How Peer Groups Influence Economic Perceptions
Markus Knell () and
Helmut Stix ()
Working Papers from Oesterreichische Nationalbank (Austrian Central Bank)
We use survey data to demonstrate that individuals extrapolate from their peer groups when forming estimates about aggregate economic outcomes (e.g. the aggregate homeownership rate). In a first approach, we follow the previous literature and construct hypothetical peer groups using information on the location, age and education of respondents. We confirm that the observed homeownership rates in these “constructed peer groups" affect respondents' subjective estimates of national homeownership rates. In a second approach, we extend the previous literature and utilize direct information provided by survey participants about the characteristics of their peer groups. We show that these “self-assessed peer groups" are even better predictors for how survey respondents assess aggregate economic outcomes. We show that the same mechanisms are at work for estimates of the national unemployment rate and exploit variation in respondents' interest in economic matters to demonstrate that agents rely more on peer group information if they are less knowledgeable. Finally, we provide evidence that (biased) subjective perceptions affect individuals' investment intentions.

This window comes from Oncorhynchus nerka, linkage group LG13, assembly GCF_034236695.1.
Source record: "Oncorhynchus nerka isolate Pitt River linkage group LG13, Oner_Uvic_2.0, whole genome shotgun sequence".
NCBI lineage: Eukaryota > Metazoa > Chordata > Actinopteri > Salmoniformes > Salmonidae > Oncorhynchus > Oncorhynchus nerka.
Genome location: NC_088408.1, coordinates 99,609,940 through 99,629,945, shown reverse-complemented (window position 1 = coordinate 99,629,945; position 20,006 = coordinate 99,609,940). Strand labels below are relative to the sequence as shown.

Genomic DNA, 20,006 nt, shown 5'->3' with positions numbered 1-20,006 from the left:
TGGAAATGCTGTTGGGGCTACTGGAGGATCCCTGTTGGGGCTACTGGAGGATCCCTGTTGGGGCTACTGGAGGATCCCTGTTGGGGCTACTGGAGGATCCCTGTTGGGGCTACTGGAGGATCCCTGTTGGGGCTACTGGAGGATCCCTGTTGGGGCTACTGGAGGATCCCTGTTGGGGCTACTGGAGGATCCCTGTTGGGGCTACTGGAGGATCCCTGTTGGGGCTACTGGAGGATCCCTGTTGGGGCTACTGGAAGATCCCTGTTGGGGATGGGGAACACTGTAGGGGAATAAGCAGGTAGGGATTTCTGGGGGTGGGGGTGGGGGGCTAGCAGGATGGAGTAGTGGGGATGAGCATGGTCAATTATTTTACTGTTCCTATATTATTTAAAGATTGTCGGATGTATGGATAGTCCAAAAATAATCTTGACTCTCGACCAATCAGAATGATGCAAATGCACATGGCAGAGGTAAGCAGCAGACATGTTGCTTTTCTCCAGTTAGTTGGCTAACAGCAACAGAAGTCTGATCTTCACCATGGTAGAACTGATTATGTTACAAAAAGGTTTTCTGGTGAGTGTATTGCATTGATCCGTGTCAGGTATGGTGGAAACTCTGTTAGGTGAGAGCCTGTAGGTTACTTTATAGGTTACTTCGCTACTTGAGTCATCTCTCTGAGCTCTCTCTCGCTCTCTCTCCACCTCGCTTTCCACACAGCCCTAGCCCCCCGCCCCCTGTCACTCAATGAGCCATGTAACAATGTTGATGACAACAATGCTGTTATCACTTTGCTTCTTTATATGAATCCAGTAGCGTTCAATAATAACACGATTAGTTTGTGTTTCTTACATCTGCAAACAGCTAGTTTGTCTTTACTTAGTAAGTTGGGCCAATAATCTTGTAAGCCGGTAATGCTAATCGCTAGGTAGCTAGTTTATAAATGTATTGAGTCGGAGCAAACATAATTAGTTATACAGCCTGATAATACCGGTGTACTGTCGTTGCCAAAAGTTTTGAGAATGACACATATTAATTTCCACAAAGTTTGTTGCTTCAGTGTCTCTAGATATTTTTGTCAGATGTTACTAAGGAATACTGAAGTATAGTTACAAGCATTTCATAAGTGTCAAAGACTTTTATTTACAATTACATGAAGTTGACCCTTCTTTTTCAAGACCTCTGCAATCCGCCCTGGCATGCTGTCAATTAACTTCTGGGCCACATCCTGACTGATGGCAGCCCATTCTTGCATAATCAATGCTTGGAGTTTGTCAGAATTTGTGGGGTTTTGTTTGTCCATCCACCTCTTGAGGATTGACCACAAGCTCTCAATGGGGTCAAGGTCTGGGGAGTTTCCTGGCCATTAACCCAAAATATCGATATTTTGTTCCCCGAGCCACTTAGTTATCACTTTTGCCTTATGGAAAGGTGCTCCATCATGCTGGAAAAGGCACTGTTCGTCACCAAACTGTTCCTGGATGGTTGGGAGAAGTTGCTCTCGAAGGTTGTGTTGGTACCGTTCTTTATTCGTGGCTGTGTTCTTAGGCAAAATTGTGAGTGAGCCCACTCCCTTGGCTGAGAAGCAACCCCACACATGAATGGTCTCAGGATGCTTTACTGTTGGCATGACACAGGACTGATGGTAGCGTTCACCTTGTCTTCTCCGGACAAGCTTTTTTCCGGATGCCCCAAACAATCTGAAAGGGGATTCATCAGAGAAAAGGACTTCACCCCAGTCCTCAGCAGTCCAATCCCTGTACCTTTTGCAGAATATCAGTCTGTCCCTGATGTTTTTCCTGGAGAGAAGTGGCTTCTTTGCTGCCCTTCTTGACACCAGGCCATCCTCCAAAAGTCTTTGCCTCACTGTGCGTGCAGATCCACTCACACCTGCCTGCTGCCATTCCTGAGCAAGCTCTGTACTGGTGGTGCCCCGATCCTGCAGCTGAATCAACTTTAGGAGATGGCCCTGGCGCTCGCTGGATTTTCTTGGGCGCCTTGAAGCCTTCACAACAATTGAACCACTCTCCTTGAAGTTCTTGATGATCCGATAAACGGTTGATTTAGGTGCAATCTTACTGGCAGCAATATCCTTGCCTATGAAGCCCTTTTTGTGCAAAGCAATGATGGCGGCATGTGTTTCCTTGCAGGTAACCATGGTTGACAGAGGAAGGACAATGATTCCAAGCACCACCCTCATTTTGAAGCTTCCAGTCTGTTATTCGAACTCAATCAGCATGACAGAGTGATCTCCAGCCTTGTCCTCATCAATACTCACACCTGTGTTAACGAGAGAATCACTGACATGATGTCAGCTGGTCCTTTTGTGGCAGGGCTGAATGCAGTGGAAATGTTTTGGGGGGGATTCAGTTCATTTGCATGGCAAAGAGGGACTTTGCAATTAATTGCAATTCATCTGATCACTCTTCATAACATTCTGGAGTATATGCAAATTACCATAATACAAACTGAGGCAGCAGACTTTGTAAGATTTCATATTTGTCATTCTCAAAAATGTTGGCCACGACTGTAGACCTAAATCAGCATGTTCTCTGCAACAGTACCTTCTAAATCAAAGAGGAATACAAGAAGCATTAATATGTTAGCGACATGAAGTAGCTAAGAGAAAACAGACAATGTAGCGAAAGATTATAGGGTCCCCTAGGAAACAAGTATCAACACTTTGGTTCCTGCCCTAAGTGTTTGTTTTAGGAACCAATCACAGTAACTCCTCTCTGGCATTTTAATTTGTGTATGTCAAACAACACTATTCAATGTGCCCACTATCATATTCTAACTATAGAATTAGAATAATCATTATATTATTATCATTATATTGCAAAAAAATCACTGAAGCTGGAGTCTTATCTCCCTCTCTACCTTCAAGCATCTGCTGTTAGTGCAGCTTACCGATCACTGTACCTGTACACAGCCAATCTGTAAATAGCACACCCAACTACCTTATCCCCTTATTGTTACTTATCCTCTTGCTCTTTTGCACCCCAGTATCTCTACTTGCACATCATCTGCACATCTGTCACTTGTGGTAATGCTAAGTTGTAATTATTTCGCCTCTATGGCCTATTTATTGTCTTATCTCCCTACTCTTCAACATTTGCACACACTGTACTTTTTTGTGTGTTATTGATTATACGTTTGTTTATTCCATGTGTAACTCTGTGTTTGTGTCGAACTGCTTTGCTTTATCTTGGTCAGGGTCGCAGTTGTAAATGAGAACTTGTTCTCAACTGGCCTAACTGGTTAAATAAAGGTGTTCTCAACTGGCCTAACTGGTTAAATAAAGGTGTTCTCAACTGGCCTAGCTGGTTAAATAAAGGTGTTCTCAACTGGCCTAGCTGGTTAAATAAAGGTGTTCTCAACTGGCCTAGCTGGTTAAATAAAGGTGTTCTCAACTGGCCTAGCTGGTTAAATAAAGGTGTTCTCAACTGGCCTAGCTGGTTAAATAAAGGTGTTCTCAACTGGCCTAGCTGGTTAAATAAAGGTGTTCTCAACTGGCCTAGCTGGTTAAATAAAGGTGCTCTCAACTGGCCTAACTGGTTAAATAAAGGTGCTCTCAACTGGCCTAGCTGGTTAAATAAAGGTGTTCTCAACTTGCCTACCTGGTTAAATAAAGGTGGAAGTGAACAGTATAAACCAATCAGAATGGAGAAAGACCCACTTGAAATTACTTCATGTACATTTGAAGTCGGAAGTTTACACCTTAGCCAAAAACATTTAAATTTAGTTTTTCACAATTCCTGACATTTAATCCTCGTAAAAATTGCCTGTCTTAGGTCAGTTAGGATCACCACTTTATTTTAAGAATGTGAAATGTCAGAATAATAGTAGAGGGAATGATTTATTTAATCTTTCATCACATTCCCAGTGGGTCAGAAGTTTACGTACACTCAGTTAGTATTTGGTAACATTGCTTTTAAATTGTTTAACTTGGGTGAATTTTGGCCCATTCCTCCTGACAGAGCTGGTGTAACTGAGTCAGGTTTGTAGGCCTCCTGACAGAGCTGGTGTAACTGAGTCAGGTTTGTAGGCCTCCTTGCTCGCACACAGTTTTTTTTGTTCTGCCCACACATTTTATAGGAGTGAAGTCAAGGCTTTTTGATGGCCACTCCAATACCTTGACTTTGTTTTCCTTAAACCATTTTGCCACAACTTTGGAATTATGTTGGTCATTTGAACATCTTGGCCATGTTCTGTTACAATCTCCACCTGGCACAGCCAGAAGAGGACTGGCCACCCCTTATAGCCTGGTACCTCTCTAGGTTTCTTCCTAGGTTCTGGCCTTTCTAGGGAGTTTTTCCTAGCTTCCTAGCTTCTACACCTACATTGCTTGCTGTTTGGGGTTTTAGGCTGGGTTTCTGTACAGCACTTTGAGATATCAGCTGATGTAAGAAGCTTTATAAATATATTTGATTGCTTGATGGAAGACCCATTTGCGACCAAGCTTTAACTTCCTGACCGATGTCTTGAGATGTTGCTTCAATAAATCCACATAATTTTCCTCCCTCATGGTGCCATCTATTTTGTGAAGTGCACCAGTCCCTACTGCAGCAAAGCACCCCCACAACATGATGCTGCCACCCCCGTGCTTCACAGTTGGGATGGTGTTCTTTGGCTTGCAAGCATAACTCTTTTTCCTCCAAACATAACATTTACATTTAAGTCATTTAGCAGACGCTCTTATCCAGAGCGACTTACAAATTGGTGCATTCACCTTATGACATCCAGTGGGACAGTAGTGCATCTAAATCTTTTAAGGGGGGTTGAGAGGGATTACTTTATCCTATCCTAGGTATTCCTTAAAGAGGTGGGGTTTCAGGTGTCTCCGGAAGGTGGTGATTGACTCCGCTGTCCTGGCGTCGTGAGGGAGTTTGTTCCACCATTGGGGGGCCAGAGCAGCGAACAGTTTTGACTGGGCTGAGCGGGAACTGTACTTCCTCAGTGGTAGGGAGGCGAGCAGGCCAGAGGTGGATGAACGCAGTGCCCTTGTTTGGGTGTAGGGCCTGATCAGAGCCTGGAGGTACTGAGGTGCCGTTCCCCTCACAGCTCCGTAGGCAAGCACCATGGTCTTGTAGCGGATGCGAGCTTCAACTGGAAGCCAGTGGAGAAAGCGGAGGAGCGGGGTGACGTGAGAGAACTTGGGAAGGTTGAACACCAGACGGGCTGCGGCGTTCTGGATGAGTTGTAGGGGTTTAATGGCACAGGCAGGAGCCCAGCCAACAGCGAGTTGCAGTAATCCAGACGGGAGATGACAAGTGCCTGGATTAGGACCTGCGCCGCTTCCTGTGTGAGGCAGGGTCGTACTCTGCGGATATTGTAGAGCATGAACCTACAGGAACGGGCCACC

Keywords: Reference groups; expectations; perceptions; bias (search for similar items in EconPapers)
JEL-codes: C81 D12 D83 D91 (search for similar items in EconPapers)
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